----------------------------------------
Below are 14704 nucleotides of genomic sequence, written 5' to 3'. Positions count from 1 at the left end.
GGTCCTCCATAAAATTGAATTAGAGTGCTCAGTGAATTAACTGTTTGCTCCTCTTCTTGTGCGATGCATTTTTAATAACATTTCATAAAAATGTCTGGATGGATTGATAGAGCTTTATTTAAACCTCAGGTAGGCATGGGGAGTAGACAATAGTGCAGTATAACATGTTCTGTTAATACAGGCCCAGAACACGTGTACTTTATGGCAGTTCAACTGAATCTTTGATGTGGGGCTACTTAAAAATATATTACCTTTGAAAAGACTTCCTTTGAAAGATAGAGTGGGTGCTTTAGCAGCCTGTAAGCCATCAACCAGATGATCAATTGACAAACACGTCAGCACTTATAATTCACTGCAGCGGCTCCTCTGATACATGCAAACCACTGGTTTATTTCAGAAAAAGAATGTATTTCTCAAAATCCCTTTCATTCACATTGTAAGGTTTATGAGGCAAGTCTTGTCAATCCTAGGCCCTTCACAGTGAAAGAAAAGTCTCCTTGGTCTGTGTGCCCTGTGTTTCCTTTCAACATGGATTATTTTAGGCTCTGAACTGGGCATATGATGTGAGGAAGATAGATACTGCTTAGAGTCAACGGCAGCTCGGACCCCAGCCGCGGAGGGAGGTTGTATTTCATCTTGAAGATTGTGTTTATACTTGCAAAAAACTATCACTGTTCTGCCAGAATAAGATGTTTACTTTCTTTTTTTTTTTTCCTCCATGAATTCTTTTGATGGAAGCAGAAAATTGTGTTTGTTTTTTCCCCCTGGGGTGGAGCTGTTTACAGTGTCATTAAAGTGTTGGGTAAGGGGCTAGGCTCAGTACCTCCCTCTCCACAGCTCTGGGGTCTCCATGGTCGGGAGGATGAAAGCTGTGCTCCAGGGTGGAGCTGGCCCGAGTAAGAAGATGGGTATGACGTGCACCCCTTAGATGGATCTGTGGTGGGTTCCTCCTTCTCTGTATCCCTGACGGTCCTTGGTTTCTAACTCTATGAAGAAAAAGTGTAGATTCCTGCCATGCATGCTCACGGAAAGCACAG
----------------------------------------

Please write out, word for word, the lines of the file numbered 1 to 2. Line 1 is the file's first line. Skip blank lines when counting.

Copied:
Below are 14704 nucleotides of genomic sequence, written 5' to 3'. Positions count from 1 at the left end.
GGTCCTCCATAAAATTGAATTAGAGTGCTCAGTGAATTAACTGTTTGCTCCTCTTCTTGTGCGATGCATTTTTAATAACATTTCATAAAAATGTCTGGATGGATTGATAGAGCTTTATTTAAACCTCAGGTAGGCATGGGGAGTAGACAATAGTGCAGTATAACATGTTCTGTTAATACAGGCCCAGAACACGTGTACTTTATGGCAGTTCAACTGAATCTTTGATGTGGGGCTACTTAAAAATATATTACCTTTGAAAAGACTTCCTTTGAAAGATAGAGTGGGTGCTTTAGCAGCCTGTAAGCCATCAACCAGATGATCAATTGACAAACACGTCAGCACTTATAATTCACTGCAGCGGCTCCTCTGATACATGCAAACCACTGGTTTATTTCAGAAAAAGAATGTATTTCTCAAAATCCCTTTCATTCACATTGTAAGGTTTATGAGGCAAGTCTTGTCAATCCTAGGCCCTTCACAGTGAAAGAAAAGTCTCCTTGGTCTGTGTGCCCTGTGTTTCCTTTCAACATGGATTATTTTAGGCTCTGAACTGGGCATATGATGTGAGGAAGATAGATACTGCTTAGAGTCAACGGCAGCTCGGACCCCAGCCGCGGAGGGAGGTTGTATTTCATCTTGAAGATTGTGTTTATACTTGCAAAAAACTATCACTGTTCTGCCAGAATAAGATGTTTACTTTCTTTTTTTTTTTTCCTCCATGAATTCTTTTGATGGAAGCAGAAAATTGTGTTTGTTTTTTCCCCCTGGGGTGGAGCTGTTTACAGTGTCATTAAAGTGTTGGGTAAGGGGCTAGGCTCAGTACCTCCCTCTCCACAGCTCTGGGGTCTCCATGGTCGGGAGGATGAAAGCTGTGCTCCAGGGTGGAGCTGGCCCGAGTAAGAAGATGGGTATGACGTGCACCCCTTAGATGGATCTGTGGTGGGTTCCTCCTTCTCTGTATCCCTGACGGTCCTTGGTTTCTAACTCTATGAAGAAAAAGTGTAGATTCCTGCCATGCATGCTCACGGAAAGCACAG